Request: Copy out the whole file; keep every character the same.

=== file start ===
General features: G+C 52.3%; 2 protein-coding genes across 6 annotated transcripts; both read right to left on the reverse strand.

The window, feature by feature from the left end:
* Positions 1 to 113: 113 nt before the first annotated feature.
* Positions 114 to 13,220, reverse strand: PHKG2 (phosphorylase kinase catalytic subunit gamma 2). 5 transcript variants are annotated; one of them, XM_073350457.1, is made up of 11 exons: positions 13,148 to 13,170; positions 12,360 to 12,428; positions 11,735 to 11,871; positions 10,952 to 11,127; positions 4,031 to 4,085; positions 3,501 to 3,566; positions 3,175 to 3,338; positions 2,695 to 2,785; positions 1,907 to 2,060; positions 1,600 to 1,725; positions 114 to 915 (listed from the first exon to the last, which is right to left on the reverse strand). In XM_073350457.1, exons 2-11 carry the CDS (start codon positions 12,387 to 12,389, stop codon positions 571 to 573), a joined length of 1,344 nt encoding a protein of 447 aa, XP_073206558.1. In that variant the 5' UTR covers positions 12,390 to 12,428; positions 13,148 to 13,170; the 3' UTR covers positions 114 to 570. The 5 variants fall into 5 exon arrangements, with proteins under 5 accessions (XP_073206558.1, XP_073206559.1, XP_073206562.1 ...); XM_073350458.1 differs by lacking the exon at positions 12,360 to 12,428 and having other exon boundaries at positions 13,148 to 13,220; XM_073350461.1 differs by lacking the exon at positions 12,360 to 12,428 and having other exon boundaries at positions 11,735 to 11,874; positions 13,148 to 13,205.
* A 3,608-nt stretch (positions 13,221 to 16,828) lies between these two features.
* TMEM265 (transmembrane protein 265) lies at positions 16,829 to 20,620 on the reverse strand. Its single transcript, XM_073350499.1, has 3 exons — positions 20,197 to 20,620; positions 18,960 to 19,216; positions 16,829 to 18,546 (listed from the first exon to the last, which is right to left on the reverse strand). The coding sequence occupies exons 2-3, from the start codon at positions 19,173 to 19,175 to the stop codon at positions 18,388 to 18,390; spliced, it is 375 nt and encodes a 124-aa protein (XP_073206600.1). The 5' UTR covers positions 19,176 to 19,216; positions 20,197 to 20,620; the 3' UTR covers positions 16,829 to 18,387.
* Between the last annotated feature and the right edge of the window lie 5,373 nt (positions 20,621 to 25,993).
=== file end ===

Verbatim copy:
General features: G+C 52.3%; 2 protein-coding genes across 6 annotated transcripts; both read right to left on the reverse strand.

The window, feature by feature from the left end:
* Positions 1 to 113: 113 nt before the first annotated feature.
* Positions 114 to 13,220, reverse strand: PHKG2 (phosphorylase kinase catalytic subunit gamma 2). 5 transcript variants are annotated; one of them, XM_073350457.1, is made up of 11 exons: positions 13,148 to 13,170; positions 12,360 to 12,428; positions 11,735 to 11,871; positions 10,952 to 11,127; positions 4,031 to 4,085; positions 3,501 to 3,566; positions 3,175 to 3,338; positions 2,695 to 2,785; positions 1,907 to 2,060; positions 1,600 to 1,725; positions 114 to 915 (listed from the first exon to the last, which is right to left on the reverse strand). In XM_073350457.1, exons 2-11 carry the CDS (start codon positions 12,387 to 12,389, stop codon positions 571 to 573), a joined length of 1,344 nt encoding a protein of 447 aa, XP_073206558.1. In that variant the 5' UTR covers positions 12,390 to 12,428; positions 13,148 to 13,170; the 3' UTR covers positions 114 to 570. The 5 variants fall into 5 exon arrangements, with proteins under 5 accessions (XP_073206558.1, XP_073206559.1, XP_073206562.1 ...); XM_073350458.1 differs by lacking the exon at positions 12,360 to 12,428 and having other exon boundaries at positions 13,148 to 13,220; XM_073350461.1 differs by lacking the exon at positions 12,360 to 12,428 and having other exon boundaries at positions 11,735 to 11,874; positions 13,148 to 13,205.
* A 3,608-nt stretch (positions 13,221 to 16,828) lies between these two features.
* TMEM265 (transmembrane protein 265) lies at positions 16,829 to 20,620 on the reverse strand. Its single transcript, XM_073350499.1, has 3 exons — positions 20,197 to 20,620; positions 18,960 to 19,216; positions 16,829 to 18,546 (listed from the first exon to the last, which is right to left on the reverse strand). The coding sequence occupies exons 2-3, from the start codon at positions 19,173 to 19,175 to the stop codon at positions 18,388 to 18,390; spliced, it is 375 nt and encodes a 124-aa protein (XP_073206600.1). The 5' UTR covers positions 19,176 to 19,216; positions 20,197 to 20,620; the 3' UTR covers positions 16,829 to 18,387.
* Between the last annotated feature and the right edge of the window lie 5,373 nt (positions 20,621 to 25,993).